7. Example: Clear Answers from the Stress Evaluation

I don’t know of a more powerful tool for quickly and accurately pinpointing stress than Graf Stress Management’s Stress Evaluation, as the following example illustrates.

Although the client’s presenting problem was abnormal hair loss, often joked about as a cliche symptom of stress, the underlying causes were not “cliche” at all but unique to the client.

A client I hadn’t seen in several years returned because her hair had suddenly begun to fall out.  When we questioned her intelligence during the Stress Evaluation, we found psychological and guilt stresses.  She naturally assumed they were related to the contentious divorce she was going through, but to her surprise they were not. (We found that she was actually dealing with the divorce’s stress fairly well.)

Instead, the stress behind her hair loss was related to a several years-old business matter that she subconsciously considered a test of her integrity – a test she was failing. A few years earlier, she’d been selling an expensive line of cosmetics that included a shampoo. While she no longer sold these products, she had continued to use some of the leftover shampoo inventory on her hair — that is, until recently when it had gotten packed away during her move to a new house.  In the new home, she’d been washing her hair with whatever shampoo she unpacked first, which happened to be a different brand.  And THAT was the problem.

No, it wasn’t because one shampoo was better than the other. Instead, it was strictly a matter of integrity. The Stress Evaluation revealed that she subconsciously felt honor-bound to use up all of the expensive shampoo she’d formerly sold before she could legitimately start using another brand.

She felt this way because her customers had purchased the expensive shampoo on the basis of her word that it was superior and well worth the very high cost.  For her to use another brand while she still had some of the high-priced product on hand was beneath the standards of her integrity, hence the guilt stress. It was as if she’d lied to her customers about the worth of the shampoo.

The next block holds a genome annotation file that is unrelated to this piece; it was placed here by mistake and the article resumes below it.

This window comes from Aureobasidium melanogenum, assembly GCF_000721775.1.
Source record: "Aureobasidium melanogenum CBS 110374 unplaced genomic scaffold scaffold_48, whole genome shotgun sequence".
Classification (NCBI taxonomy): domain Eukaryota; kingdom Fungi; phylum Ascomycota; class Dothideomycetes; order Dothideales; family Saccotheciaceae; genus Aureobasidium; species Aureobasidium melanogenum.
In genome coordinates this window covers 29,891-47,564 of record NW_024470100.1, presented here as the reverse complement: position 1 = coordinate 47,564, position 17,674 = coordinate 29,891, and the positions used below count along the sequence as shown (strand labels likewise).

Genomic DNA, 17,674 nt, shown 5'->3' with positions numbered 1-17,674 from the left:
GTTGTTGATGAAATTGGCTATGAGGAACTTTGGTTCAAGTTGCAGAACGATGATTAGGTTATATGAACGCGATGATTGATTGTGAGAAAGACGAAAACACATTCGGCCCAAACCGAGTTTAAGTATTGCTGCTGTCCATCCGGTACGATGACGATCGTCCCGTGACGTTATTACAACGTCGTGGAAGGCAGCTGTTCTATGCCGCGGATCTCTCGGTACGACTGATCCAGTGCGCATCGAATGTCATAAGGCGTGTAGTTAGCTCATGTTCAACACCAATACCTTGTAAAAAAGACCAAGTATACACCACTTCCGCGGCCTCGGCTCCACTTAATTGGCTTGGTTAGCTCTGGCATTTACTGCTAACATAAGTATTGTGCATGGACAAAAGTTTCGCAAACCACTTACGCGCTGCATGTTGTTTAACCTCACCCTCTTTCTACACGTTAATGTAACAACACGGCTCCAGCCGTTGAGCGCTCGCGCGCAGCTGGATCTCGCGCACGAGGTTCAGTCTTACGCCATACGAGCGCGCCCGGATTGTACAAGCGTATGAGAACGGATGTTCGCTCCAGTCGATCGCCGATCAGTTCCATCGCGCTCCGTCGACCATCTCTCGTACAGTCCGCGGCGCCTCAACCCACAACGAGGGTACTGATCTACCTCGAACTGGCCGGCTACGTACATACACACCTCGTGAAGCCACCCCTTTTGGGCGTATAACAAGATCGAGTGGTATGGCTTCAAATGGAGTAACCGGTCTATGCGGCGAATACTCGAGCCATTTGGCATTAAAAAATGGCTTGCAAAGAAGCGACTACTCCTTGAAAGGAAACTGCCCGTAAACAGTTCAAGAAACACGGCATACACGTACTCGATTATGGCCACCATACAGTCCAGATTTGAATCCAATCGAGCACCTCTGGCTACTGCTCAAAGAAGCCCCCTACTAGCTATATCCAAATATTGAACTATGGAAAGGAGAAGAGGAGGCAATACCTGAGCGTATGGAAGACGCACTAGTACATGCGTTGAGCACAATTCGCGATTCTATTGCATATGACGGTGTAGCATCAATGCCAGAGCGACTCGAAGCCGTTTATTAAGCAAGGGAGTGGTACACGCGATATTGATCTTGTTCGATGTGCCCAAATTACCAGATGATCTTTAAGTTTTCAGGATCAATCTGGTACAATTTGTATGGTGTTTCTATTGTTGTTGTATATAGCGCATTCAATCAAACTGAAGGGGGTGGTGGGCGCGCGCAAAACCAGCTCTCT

Interestingly, we found that her sense of integrity did not require her to continue buying the high-priced shampoo when she used up her supply.  Presumably, her changed financial circumstances due to the divorce constituted a legitimate reason to switch to a less expensive brand.

After the Stress Evaluation, she felt at peace with herself and stood taller from reaffirming the fact that she had high standards.  True to our findings, as soon as she returned to the shampoo she formerly sold her hair immediately stopped falling out because she no longer needed to punish herself. These days, she’s long since exhausted her supply and  yet her hair remains intact because she is living up to her value standards.

We shared a laugh when she called later to report back to me because it was funny in the ridiculous way that life often is. And yet it was also a sweet moment to me.  I love the fact that integrity and morality matter to all of us at our core even to people who see themselves as hard-bitten expedient types, not given to pondering the morality of their actions. Oftentimes people think they’re getting ahead by short-cutting integrity but in truth they’re creating their own stress, diminishing self-esteem, and possibly setting themselves up to pay for it later with self-inflicted illness.

The Stress Evaluation provides information possibly not obtainable anywhere else to guide targeted corrective action, as opposed to the hit-or-miss conjectural solutions that can emerge from conventional talk therapy.  In this client’s case, the most obvious stress in her life, even to her, was her ongoing divorce.  Indeed, it was the only thing she mentioned when I asked for background at the start of the session.  As such, the divorce would likely have been the focus of psychotherapy, yet we were able to dismiss it from consideration immediately because the Stress Evaluation revealed that it was not a factor in her hair loss.

Instead, the relevant stress was an integrity concern connected to an old business matter.  Without being able to draw on the intelligence for this information, what would a physician, psychologist, or nutritionist have suggested to correct the problem?  How many tests would have been run and at what expense?  With what findings?  How long would it have taken to find a solution, if ever? (This Stress Evaluation took about twenty minutes.) In conclusion, when a client is willing and able to face their stress, the Stress Evaluation can provide a valuable wealth of information about problems and solutions.

About Elizabeth

Elizabeth Richardson, in Rockville, Maryland, has been certified to practice Graf Stress Management since 1991. In addition, she holds a B.A. in Economics and an M.S. in Operations Research and formerly worked for the Congressional Budget Office doing econometric modeling.

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